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There has been a steady improvement in the quality of CMB data that has led to the development of the present-day cosmological model. Probably the most robust constraints currently available come from the combination of the WMAP first year data [5] with smaller scale results from the CBI [24] and ACBAR [25] experiments. We plot these power spectrum estimates in Fig. 2. Other recent experiments, such as ARCHEOPS [26], BOOMERANG [27], DASI [28], MAXIMA [29] and VSA [30] also give powerful constraints, which are quite consistent with what we describe below. There have been some comparisons among data-sets [31], which indicate very good agreement, both in maps and in derived power spectra (up to systematic uncertainties in the overall calibration for some experiments). This makes it clear that systematic effects are largely under control. However, a fully self-consistent joint analysis of all the current data sets has not been attempted, one of the reasons being that it requires a careful treatment of the overlapping sky coverage.

Fig. 2 shows band-powers from the first year WMAP data [32], together with CBI and ACBAR data at higher ell. The points are in very good agreement with a `LambdaCDM' type model, as described in the previous section, with several of the peaks and troughs quite apparent. For details of how these estimates were arrived at, the strength of any correlations between band-powers and other information required to properly interpret them, turn to the original papers [5, 24, 25].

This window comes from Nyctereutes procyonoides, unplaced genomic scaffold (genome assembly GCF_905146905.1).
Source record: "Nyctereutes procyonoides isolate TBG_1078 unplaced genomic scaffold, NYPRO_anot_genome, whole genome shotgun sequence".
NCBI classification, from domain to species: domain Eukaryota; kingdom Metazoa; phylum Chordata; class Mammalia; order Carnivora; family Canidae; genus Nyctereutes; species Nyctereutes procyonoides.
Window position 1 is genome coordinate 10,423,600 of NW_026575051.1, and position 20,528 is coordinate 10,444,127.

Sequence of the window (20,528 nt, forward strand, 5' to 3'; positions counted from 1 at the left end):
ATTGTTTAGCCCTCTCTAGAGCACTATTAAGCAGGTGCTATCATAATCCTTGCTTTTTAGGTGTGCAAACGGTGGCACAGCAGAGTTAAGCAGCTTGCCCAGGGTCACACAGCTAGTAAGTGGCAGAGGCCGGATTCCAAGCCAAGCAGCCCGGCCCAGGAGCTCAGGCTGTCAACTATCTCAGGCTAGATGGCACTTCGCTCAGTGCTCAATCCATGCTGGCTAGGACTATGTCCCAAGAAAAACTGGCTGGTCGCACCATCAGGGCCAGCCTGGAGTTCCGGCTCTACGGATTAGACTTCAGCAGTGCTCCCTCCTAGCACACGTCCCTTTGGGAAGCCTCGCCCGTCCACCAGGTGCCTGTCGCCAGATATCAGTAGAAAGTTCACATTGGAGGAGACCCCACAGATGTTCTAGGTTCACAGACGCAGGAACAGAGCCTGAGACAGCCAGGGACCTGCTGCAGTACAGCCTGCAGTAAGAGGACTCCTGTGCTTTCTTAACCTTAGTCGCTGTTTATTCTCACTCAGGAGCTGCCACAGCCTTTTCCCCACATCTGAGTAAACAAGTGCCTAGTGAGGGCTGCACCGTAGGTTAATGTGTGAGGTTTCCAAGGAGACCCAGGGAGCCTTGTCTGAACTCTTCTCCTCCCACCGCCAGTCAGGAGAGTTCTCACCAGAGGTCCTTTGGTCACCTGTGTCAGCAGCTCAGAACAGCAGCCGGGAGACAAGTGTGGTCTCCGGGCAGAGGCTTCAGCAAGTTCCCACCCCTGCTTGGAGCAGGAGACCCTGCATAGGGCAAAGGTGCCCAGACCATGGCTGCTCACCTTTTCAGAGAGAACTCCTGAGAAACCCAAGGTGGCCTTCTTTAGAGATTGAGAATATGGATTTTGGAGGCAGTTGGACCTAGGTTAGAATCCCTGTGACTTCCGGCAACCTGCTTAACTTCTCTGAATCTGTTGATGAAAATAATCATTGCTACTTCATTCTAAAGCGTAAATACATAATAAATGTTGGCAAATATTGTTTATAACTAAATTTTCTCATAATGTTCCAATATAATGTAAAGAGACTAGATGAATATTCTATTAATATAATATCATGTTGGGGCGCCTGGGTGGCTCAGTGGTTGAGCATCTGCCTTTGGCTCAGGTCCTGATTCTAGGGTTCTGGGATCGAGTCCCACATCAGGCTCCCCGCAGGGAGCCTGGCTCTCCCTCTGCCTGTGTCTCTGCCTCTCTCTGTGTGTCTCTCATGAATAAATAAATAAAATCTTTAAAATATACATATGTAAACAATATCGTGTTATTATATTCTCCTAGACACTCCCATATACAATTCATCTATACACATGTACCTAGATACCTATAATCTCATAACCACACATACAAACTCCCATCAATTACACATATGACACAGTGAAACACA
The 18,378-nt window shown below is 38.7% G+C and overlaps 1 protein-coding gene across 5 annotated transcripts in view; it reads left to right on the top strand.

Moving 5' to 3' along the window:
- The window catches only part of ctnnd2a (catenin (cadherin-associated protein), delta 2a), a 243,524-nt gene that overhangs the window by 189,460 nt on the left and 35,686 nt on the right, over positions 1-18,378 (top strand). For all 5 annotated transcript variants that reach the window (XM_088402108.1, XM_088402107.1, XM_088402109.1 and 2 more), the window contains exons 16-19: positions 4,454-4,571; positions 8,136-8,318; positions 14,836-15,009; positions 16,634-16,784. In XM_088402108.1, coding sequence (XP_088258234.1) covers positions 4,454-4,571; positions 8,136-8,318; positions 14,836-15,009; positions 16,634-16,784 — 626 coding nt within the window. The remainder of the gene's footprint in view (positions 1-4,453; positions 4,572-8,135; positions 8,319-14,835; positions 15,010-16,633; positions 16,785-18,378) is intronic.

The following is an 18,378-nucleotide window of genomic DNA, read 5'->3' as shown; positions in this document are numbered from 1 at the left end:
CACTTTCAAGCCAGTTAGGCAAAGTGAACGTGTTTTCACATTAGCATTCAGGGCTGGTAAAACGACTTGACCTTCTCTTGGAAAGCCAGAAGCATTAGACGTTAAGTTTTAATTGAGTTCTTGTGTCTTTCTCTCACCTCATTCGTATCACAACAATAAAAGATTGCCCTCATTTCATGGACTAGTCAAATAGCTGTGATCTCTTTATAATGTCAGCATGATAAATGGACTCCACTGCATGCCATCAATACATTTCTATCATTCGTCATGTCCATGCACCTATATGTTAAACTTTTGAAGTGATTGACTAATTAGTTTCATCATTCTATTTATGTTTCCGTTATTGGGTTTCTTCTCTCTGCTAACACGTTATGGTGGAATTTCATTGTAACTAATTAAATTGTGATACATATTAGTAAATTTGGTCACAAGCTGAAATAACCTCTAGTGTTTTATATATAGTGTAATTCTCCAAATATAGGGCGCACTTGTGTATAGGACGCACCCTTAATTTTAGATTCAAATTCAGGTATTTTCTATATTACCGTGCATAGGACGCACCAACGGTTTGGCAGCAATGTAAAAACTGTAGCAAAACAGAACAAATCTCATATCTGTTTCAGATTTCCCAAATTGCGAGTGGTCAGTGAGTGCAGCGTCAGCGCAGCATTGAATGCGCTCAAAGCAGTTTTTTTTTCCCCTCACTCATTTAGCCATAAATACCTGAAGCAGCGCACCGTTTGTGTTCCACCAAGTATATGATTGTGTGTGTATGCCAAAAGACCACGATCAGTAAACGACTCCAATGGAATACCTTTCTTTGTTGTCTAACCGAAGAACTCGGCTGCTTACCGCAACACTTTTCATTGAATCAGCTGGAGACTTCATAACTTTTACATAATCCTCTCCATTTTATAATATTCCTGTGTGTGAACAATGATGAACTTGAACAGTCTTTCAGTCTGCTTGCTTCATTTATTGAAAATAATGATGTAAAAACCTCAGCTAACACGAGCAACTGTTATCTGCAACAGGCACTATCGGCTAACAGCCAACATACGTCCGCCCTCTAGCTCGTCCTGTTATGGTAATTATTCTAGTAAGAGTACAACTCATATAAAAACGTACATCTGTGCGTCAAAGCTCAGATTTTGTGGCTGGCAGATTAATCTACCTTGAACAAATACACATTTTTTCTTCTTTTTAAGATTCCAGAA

Figure 2

Figure 2. Band-power estimates from the WMAP, CBI, and ACBAR experiments. The WMAP data are the points, while squares are CBI and crosses ACBAR. We have shown only CBI and ACBAR data relevant for ell > 500, and both experiments also probe to higher ell than shown. This plot represents only a fraction of experimental results, with several other data-sets being of similar quality. The multipole axis here is linear, so the Sachs-Wolfe plateau is hard to see. The acoustic peaks and damping region are very clearly observed, with no need for a theoretical curve to guide the eye.

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